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Vatican warns – Muslims will dominate Europe September 8, 2010

Posted by Tantumblogo in General Catholic, sadness, Society.
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If Europeans do not return to the practice of the Christian Faith, start having babies, and stop their narcissistic hedonism, Islam will dominate Europe within the space of a generation or two, warns Father Piero Gheddo of the Pontifical Institute for Foreign Missions

Italian Father Piero Gheddo said that the low birth rate among indigenous Europeans combined with an unprecedented wave of Muslim immigrants with large families could see Europe becoming dominated by Islam in the space of a few generations.

“The challenge must be taken seriously,” said Father Gheddo, of the Vatican‘s Pontifical Institute for Foreign Missions.

“Certainly from a demographic point of view, as it is clear to everyone that Italians are decreasing by 120,000 or 130,000 persons a year because of abortion and broken families – while among the more than 200,000 legal immigrants a year in Italy, more than half are Muslims and Muslim families, which have a much higher level of growth.”

He said: “Newspapers and television programmes never speak of this. However, an answer must be given above all in the religious and cultural fields and in the area of identity.”

The priest blamed Christians for failing to live up to their own beliefs and helping to create a “religious vacuum” which was being filled by Islam.

He predicted that Islam would “sooner rather than later conquer the majority in Europe”.

“The fact is that, as a people, we are becoming ever more pagan and the religious vacuum is inevitably filled by other proposals and religious forces,” he said.

Father Gheddo also said that Christians who lapsed were also making themselves vulnerable to attacks by secularists.

He said when “religious practice diminishes in Christian Europe and indifference spreads, Christianity and the Church are attacked”.

Is anyone in Europe listening?  I know there are still millions of somewhat practicing Catholics in Europe, although they are generally a dwindling minority, and even those who still practice the Faith tend to have followed the dominant culture and, through contraception or sterilization, had small families.  Even though there are still many brilliant cathedrals and churches, lovely little shrines, and a number of monasteries in active use, in general, the trend for the Catholic Faith in Europe is still one of steady decline.  I think there may remain a small remnant dedicated to practicing the Faith, but as Europe becomes increasingly pagan and, thus, increasingly hostile to the Christian ethos, their influence will likely diminish.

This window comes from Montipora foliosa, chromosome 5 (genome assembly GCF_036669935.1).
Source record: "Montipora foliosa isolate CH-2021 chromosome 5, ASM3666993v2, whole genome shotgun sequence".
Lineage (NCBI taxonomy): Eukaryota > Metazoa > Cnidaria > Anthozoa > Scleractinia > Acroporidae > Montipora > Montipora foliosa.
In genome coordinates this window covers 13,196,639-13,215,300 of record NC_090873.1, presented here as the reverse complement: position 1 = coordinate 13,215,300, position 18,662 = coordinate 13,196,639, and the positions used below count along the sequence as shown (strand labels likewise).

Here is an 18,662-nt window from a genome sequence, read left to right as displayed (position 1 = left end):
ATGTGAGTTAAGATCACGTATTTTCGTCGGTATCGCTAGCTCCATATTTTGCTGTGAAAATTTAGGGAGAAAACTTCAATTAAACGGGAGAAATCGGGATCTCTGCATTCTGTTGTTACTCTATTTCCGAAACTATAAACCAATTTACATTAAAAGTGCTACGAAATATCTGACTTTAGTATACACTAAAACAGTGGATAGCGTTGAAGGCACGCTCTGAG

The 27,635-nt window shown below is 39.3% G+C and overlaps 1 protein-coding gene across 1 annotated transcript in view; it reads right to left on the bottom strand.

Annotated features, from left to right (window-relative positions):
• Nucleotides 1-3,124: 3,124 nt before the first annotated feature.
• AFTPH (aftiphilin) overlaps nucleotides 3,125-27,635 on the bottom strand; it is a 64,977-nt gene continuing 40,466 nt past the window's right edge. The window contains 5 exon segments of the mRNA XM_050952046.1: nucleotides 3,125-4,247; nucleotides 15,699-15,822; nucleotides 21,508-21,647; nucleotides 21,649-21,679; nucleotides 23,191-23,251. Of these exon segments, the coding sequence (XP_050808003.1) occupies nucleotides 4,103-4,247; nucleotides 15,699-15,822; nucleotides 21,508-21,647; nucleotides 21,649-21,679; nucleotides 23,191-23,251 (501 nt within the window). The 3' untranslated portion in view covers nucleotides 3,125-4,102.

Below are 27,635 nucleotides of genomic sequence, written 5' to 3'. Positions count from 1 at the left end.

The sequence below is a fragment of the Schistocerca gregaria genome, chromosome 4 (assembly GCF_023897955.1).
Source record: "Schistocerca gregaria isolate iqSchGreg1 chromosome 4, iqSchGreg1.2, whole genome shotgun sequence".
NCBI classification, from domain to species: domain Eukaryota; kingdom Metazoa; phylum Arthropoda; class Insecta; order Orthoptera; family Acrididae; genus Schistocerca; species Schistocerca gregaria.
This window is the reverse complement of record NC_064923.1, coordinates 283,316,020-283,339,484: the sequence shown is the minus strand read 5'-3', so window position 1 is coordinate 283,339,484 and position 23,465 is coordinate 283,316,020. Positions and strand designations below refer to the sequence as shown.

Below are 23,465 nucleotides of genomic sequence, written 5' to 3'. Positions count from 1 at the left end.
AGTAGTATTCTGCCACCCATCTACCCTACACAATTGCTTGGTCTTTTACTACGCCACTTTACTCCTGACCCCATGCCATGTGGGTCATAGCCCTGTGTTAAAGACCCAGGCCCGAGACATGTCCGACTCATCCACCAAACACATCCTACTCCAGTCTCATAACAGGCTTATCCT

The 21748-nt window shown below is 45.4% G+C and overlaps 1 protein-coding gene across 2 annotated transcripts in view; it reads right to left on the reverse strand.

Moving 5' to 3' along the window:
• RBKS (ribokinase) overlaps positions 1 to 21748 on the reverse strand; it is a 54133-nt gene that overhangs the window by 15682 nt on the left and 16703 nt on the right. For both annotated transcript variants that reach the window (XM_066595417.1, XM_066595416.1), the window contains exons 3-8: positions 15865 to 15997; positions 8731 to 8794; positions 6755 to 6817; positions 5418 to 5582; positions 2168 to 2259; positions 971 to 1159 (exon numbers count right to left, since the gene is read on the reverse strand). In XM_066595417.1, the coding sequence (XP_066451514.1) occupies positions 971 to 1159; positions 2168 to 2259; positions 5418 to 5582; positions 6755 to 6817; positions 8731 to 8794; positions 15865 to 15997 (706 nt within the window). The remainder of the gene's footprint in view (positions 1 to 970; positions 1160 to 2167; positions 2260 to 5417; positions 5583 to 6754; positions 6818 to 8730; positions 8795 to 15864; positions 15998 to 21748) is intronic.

I don’t know much else to do, for Europe, but to pray, and pray that we do not follow the same path in this country.  The Church will always exist, in spite of the fervent wishes of numerous evangelical atheists, but it could die out in some of its most traditional settings.  Why has this happened?  A number of reasons can be posited, from the embrace of socialism by state and Church, to the shock of two world wars on the European psyche, to the changes instituted after Vatican II.  I would be fascinated to read a history of this time five hundred years hence, but I will be past caring at that point.

I pray the Catholic Faith in Europe can be turned around, it is our seed bed, our home, but it will take much, much work, and a sea change in outlook on the part of most Europeans.   If we can get the Church put on a more solid footing in this country, perhaps we should send missionaries back to re-evangelize old Europe.

A video on the role of the priest September 8, 2010

Posted by Tantumblogo in awesomeness, Basics, General Catholic.